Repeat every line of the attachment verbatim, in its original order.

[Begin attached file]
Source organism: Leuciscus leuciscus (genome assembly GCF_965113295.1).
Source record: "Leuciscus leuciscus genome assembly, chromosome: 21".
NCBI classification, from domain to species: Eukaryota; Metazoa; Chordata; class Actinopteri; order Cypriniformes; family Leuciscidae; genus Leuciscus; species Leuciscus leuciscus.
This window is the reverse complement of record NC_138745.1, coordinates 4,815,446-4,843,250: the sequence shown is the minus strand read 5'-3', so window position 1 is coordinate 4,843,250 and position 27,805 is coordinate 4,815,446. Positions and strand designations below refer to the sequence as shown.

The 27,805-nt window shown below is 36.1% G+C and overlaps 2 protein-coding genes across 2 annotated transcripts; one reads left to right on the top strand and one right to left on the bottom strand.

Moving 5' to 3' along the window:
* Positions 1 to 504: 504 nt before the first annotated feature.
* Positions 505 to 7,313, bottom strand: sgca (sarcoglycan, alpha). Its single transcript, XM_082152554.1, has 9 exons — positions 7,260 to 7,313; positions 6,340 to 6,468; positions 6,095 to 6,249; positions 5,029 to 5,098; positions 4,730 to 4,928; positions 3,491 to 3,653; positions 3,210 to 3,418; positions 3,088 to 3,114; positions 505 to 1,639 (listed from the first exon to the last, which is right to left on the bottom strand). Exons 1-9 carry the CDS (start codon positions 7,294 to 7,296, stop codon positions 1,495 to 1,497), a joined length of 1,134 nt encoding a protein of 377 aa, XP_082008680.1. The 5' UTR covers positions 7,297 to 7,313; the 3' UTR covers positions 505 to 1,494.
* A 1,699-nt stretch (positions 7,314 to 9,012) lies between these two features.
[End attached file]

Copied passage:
Source organism: Leuciscus leuciscus (genome assembly GCF_965113295.1).
Source record: "Leuciscus leuciscus genome assembly, chromosome: 21".
NCBI classification, from domain to species: Eukaryota; Metazoa; Chordata; class Actinopteri; order Cypriniformes; family Leuciscidae; genus Leuciscus; species Leuciscus leuciscus.
This window is the reverse complement of record NC_138745.1, coordinates 4,815,446-4,843,250: the sequence shown is the minus strand read 5'-3', so window position 1 is coordinate 4,843,250 and position 27,805 is coordinate 4,815,446. Positions and strand designations below refer to the sequence as shown.

The 27,805-nt window shown below is 36.1% G+C and overlaps 2 protein-coding genes across 2 annotated transcripts; one reads left to right on the top strand and one right to left on the bottom strand.

Moving 5' to 3' along the window:
* Positions 1 to 504: 504 nt before the first annotated feature.
* Positions 505 to 7,313, bottom strand: sgca (sarcoglycan, alpha). Its single transcript, XM_082152554.1, has 9 exons — positions 7,260 to 7,313; positions 6,340 to 6,468; positions 6,095 to 6,249; positions 5,029 to 5,098; positions 4,730 to 4,928; positions 3,491 to 3,653; positions 3,210 to 3,418; positions 3,088 to 3,114; positions 505 to 1,639 (listed from the first exon to the last, which is right to left on the bottom strand). Exons 1-9 carry the CDS (start codon positions 7,294 to 7,296, stop codon positions 1,495 to 1,497), a joined length of 1,134 nt encoding a protein of 377 aa, XP_082008680.1. The 5' UTR covers positions 7,297 to 7,313; the 3' UTR covers positions 505 to 1,494.
* A 1,699-nt stretch (positions 7,314 to 9,012) lies between these two features.